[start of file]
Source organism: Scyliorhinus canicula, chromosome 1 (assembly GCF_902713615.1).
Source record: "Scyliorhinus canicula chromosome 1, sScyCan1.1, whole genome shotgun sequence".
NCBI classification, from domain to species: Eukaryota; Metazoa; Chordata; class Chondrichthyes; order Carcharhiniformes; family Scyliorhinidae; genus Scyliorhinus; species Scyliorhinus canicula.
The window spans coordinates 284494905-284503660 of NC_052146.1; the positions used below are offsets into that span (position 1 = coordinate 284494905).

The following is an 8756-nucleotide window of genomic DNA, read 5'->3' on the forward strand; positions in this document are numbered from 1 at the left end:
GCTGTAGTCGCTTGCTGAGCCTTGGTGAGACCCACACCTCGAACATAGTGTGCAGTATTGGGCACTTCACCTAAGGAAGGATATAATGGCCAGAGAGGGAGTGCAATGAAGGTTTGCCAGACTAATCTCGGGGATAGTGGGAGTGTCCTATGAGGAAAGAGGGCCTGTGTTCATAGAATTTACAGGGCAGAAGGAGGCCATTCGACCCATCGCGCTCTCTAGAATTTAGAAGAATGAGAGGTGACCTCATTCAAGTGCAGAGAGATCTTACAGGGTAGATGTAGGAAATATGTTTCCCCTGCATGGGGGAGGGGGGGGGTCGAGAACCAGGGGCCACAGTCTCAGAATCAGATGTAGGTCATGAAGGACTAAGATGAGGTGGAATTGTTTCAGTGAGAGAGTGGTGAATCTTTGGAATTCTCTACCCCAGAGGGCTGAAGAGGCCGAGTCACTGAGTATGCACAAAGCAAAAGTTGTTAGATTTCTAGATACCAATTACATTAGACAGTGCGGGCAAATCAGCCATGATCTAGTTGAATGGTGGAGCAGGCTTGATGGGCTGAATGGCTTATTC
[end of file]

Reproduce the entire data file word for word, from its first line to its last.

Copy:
Source organism: Scyliorhinus canicula, chromosome 1 (assembly GCF_902713615.1).
Source record: "Scyliorhinus canicula chromosome 1, sScyCan1.1, whole genome shotgun sequence".
NCBI classification, from domain to species: Eukaryota; Metazoa; Chordata; class Chondrichthyes; order Carcharhiniformes; family Scyliorhinidae; genus Scyliorhinus; species Scyliorhinus canicula.
The window spans coordinates 284494905-284503660 of NC_052146.1; the positions used below are offsets into that span (position 1 = coordinate 284494905).

The following is an 8756-nucleotide window of genomic DNA, read 5'->3' on the forward strand; positions in this document are numbered from 1 at the left end:
GCTGTAGTCGCTTGCTGAGCCTTGGTGAGACCCACACCTCGAACATAGTGTGCAGTATTGGGCACTTCACCTAAGGAAGGATATAATGGCCAGAGAGGGAGTGCAATGAAGGTTTGCCAGACTAATCTCGGGGATAGTGGGAGTGTCCTATGAGGAAAGAGGGCCTGTGTTCATAGAATTTACAGGGCAGAAGGAGGCCATTCGACCCATCGCGCTCTCTAGAATTTAGAAGAATGAGAGGTGACCTCATTCAAGTGCAGAGAGATCTTACAGGGTAGATGTAGGAAATATGTTTCCCCTGCATGGGGGAGGGGGGGGGTCGAGAACCAGGGGCCACAGTCTCAGAATCAGATGTAGGTCATGAAGGACTAAGATGAGGTGGAATTGTTTCAGTGAGAGAGTGGTGAATCTTTGGAATTCTCTACCCCAGAGGGCTGAAGAGGCCGAGTCACTGAGTATGCACAAAGCAAAAGTTGTTAGATTTCTAGATACCAATTACATTAGACAGTGCGGGCAAATCAGCCATGATCTAGTTGAATGGTGGAGCAGGCTTGATGGGCTGAATGGCTTATTC